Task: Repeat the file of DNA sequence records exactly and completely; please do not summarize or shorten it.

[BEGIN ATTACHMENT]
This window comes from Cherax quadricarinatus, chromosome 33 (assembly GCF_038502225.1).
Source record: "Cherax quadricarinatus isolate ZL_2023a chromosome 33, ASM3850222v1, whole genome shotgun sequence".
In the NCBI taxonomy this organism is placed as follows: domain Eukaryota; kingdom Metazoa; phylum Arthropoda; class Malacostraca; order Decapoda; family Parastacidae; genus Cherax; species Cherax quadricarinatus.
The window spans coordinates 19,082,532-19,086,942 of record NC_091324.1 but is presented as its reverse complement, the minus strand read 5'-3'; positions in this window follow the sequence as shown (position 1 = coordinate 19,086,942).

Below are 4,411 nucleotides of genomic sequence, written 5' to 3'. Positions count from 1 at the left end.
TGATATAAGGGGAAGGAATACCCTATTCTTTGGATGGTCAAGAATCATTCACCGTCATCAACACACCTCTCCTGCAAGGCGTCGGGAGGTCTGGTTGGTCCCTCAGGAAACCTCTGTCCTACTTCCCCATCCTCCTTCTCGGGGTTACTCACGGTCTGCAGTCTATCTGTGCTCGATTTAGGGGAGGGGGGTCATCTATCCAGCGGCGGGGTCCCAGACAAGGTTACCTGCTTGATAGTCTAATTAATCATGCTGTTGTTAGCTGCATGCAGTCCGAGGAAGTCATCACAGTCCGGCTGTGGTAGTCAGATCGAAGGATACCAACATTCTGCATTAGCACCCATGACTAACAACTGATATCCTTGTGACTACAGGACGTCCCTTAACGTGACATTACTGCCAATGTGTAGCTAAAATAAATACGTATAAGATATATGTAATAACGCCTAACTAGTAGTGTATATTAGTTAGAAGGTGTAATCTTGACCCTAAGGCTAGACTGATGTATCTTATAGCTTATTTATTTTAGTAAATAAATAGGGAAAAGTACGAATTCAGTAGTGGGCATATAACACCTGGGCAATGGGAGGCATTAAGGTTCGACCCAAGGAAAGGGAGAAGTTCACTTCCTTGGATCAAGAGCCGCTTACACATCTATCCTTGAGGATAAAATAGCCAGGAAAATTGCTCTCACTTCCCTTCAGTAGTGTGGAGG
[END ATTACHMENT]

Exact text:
This window comes from Cherax quadricarinatus, chromosome 33 (assembly GCF_038502225.1).
Source record: "Cherax quadricarinatus isolate ZL_2023a chromosome 33, ASM3850222v1, whole genome shotgun sequence".
In the NCBI taxonomy this organism is placed as follows: domain Eukaryota; kingdom Metazoa; phylum Arthropoda; class Malacostraca; order Decapoda; family Parastacidae; genus Cherax; species Cherax quadricarinatus.
The window spans coordinates 19,082,532-19,086,942 of record NC_091324.1 but is presented as its reverse complement, the minus strand read 5'-3'; positions in this window follow the sequence as shown (position 1 = coordinate 19,086,942).

Below are 4,411 nucleotides of genomic sequence, written 5' to 3'. Positions count from 1 at the left end.
TGATATAAGGGGAAGGAATACCCTATTCTTTGGATGGTCAAGAATCATTCACCGTCATCAACACACCTCTCCTGCAAGGCGTCGGGAGGTCTGGTTGGTCCCTCAGGAAACCTCTGTCCTACTTCCCCATCCTCCTTCTCGGGGTTACTCACGGTCTGCAGTCTATCTGTGCTCGATTTAGGGGAGGGGGGTCATCTATCCAGCGGCGGGGTCCCAGACAAGGTTACCTGCTTGATAGTCTAATTAATCATGCTGTTGTTAGCTGCATGCAGTCCGAGGAAGTCATCACAGTCCGGCTGTGGTAGTCAGATCGAAGGATACCAACATTCTGCATTAGCACCCATGACTAACAACTGATATCCTTGTGACTACAGGACGTCCCTTAACGTGACATTACTGCCAATGTGTAGCTAAAATAAATACGTATAAGATATATGTAATAACGCCTAACTAGTAGTGTATATTAGTTAGAAGGTGTAATCTTGACCCTAAGGCTAGACTGATGTATCTTATAGCTTATTTATTTTAGTAAATAAATAGGGAAAAGTACGAATTCAGTAGTGGGCATATAACACCTGGGCAATGGGAGGCATTAAGGTTCGACCCAAGGAAAGGGAGAAGTTCACTTCCTTGGATCAAGAGCCGCTTACACATCTATCCTTGAGGATAAAATAGCCAGGAAAATTGCTCTCACTTCCCTTCAGTAGTGTGGAGG